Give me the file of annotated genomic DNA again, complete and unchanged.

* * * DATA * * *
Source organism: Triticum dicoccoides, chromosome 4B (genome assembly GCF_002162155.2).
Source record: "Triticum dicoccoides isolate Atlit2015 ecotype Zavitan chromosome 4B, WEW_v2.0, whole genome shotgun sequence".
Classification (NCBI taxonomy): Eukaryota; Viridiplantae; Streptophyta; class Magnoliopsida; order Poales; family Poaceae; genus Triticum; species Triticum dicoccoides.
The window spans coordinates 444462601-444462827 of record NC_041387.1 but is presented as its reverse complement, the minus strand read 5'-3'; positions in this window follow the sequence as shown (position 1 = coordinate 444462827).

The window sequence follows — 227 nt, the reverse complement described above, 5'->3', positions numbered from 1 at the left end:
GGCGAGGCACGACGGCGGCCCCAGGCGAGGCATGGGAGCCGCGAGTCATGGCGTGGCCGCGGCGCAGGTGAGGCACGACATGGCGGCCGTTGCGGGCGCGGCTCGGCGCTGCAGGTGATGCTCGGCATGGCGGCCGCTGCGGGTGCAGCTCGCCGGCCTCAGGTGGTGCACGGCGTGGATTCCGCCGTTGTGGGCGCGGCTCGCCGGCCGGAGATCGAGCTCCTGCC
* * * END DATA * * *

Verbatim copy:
Source organism: Triticum dicoccoides, chromosome 4B (genome assembly GCF_002162155.2).
Source record: "Triticum dicoccoides isolate Atlit2015 ecotype Zavitan chromosome 4B, WEW_v2.0, whole genome shotgun sequence".
Classification (NCBI taxonomy): Eukaryota; Viridiplantae; Streptophyta; class Magnoliopsida; order Poales; family Poaceae; genus Triticum; species Triticum dicoccoides.
The window spans coordinates 444462601-444462827 of record NC_041387.1 but is presented as its reverse complement, the minus strand read 5'-3'; positions in this window follow the sequence as shown (position 1 = coordinate 444462827).

The window sequence follows — 227 nt, the reverse complement described above, 5'->3', positions numbered from 1 at the left end:
GGCGAGGCACGACGGCGGCCCCAGGCGAGGCATGGGAGCCGCGAGTCATGGCGTGGCCGCGGCGCAGGTGAGGCACGACATGGCGGCCGTTGCGGGCGCGGCTCGGCGCTGCAGGTGATGCTCGGCATGGCGGCCGCTGCGGGTGCAGCTCGCCGGCCTCAGGTGGTGCACGGCGTGGATTCCGCCGTTGTGGGCGCGGCTCGCCGGCCGGAGATCGAGCTCCTGCC